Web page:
Gryphon

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Gryphon
"The Horde had dragons, we had the gryphons. We won that war."[1]
Ilsa Blusterbrew

Gryphons (aka griffons[2] or griffins[3]) are powerful and highly intelligent winged beasts with the forequarters of an eagle and the hindquarters of a lion. Native to the Aerie Peak and the Hinterlands, they have long shared an inseparable bond with the dwarves of the Wildhammer clan, who later introduced them to the rest of the Alliance.

Domesticated gryphons are bred and raised at special aviaries, but wild gryphons are also numerous.

Background

A dwarven gryphon rider.
"They love lions in Stormwind, and the gryphon is half lion. Of course they might not like which half."[4]
Gryphon Master Talonaxe

Gryphons are majestic creatures of the skies, and are, much like hippogryphs and wyverns, more than just beasts; they're both intelligent and cunning.[5] They share a common ancestry with both wyverns and dragons,[6] and were first befriended by the Wildhammer dwarves when the Wildhammers settled in the Hinterlands in the years following the War of the Three Hammers, roughly 230 years before the First War. The creatures became eblematic of the clan and an inseparable part of their culture.[7]

Ever since, the Wildhammers have revered the gryphon as a sacred animal. While some say that the dwarves keep them, it's more of a friendship, and to befriend the Wildhammers one must first befriend their gryphons.[5] During the Second War, gryphon riders from Northeron came to the aid of the Alliance to fight back against the marauding Horde,[8] and during the Third War the wild dwarves responded to the call once more by bringing their proud, implacable beasts — noble symbols of the Alliance's fortitude — to keep the skies of Lordaeron free from enemy forces.[6]

The dwarves have since introduced their noble steeds to the rest of the Alliance,[9][10] with some hatchlings even being descendants from the same gryphons ridden by Falstad Wildhammer and his entourage into Grim Batol after the Second War.[9]

Gryphons' keen eyesight allows them to see over vast distances and warn their riders of any dangers that lie ahead.[11] The breed known as the armored snowy gryphon has proven capable of weathering the harsh winds of Northrend,[12] and according to Mei Francis, when they attack, blood almost never stains their feathers.[13]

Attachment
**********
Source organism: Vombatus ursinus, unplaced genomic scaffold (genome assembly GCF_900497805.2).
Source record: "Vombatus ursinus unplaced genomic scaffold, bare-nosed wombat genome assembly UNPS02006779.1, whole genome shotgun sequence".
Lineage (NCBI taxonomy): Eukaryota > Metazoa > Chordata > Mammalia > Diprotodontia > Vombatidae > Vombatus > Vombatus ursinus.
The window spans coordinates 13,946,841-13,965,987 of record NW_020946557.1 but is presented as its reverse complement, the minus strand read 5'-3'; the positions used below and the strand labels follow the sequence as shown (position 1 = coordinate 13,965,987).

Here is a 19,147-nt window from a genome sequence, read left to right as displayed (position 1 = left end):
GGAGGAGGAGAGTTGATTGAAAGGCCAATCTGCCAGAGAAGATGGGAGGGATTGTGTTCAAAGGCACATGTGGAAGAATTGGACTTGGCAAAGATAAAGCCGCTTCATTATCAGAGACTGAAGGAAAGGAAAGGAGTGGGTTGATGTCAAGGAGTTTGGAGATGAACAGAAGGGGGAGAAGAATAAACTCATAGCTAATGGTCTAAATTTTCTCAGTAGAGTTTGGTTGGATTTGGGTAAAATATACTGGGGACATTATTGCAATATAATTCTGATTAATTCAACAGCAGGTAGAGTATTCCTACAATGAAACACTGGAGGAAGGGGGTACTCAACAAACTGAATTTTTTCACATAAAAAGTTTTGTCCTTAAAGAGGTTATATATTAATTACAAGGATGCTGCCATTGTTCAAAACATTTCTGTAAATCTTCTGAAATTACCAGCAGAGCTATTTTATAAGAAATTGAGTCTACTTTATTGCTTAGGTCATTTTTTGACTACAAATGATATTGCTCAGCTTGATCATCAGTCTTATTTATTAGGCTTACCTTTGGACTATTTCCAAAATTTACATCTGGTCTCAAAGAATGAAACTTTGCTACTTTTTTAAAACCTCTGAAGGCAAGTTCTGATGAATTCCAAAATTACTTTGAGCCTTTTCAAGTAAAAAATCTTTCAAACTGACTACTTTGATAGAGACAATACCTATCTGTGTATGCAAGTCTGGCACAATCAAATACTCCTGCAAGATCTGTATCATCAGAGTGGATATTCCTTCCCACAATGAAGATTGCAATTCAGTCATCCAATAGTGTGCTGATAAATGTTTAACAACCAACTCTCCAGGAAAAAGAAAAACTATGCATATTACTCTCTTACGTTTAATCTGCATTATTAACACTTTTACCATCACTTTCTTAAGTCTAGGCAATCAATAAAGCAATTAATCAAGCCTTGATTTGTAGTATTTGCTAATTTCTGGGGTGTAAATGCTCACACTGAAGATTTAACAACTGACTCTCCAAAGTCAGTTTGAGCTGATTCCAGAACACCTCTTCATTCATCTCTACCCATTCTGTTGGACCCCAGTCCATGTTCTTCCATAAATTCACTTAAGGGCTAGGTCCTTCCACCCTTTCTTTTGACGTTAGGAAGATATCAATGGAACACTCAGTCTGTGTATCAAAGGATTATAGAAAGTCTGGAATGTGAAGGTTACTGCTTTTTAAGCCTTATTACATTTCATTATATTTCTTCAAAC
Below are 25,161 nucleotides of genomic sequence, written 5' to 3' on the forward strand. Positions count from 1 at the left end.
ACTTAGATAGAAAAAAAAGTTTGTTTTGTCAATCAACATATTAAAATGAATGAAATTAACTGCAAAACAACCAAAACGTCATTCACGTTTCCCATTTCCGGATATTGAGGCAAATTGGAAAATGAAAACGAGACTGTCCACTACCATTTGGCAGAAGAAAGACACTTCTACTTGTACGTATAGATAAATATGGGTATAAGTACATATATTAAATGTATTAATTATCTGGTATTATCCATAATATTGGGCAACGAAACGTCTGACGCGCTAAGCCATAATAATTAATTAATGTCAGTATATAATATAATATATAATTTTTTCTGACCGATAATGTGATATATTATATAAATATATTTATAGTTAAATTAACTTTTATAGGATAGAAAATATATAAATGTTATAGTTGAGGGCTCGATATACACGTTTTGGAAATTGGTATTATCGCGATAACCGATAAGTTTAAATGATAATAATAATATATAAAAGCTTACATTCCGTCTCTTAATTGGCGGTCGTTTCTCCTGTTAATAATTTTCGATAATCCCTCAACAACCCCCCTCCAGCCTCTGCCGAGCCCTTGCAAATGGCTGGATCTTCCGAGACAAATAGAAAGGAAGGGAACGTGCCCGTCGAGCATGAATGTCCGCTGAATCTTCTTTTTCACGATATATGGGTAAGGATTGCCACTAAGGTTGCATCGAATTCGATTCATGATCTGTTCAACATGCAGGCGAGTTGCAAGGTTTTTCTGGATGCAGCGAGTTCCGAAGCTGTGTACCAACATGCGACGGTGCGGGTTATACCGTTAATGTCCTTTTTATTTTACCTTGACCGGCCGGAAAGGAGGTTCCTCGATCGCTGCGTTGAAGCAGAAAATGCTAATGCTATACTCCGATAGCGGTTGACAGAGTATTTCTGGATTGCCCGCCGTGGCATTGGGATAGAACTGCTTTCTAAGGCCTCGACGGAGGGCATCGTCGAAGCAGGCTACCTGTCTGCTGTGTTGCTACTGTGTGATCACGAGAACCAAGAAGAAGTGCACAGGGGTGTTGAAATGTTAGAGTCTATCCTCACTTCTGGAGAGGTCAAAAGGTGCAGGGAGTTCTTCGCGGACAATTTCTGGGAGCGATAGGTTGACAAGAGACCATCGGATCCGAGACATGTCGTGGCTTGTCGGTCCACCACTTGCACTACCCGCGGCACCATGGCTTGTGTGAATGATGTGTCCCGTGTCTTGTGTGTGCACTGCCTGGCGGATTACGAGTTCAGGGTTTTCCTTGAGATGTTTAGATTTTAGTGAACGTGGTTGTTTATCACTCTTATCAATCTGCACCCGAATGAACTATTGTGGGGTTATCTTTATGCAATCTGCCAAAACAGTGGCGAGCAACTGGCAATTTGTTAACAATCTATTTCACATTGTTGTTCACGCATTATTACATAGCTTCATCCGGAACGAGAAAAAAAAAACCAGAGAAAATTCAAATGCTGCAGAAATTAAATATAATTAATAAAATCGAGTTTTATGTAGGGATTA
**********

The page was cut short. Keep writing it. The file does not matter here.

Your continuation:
The gryphons of Aerie Peak are trained by the Wildhammers to kill forest trolls, their ancient enemy.[14] The dwarves also train young gryphons by sending them out to hunt rattlesnakes in the Twilight Highlands.[15] According to Huntsman Markhor, the elder gryphons known as razorbeak skylords are a much rarer breed than the rest of their kin, and are responsible for mating and "creating murderous offspring".[14]

According to the Ironforge gryphon master Gryth Thurden, the steeds of the Wildhammer dwarves may be fast, but they cannot stand the heat of Ironforge's Great Forge, unlike Ironforge's own gryphons.[16]

The Dragonmaw orcs of the Twilight Highlands use gryphon carcasses as bait when wrangling black drakes, but only carcasses from wild animals; drakes hate the stink of dwarf on their food.[17]

Notable

Types

As a mount

Main article: Gryphon mounts
A white riding gryphon

Gryphon mounts are the flying mounts for Alliance players. They come in a variety of colors and are capable of running on all fours like a cat for land travel, rendering it useful as a ground mount.

As a companion pet

Main articles: Wildhammer Gryphon Hatchling, Gryphon Hatchling

As a hunter pet

Main article: Feathermane

Gryphons are tamable by hunters as part of the Feathermane family, added in patch 7.2.0. In order to tame Feathermanes, hunters must purchase the  [Tome of the Hybrid Beast] from Pan the Kind Hand at Trueshot Lodge at a cost of 1000Order Resources.

Notes and trivia

  • Gryphon eggs are noted to be cream-colored and dotted with blue.[18]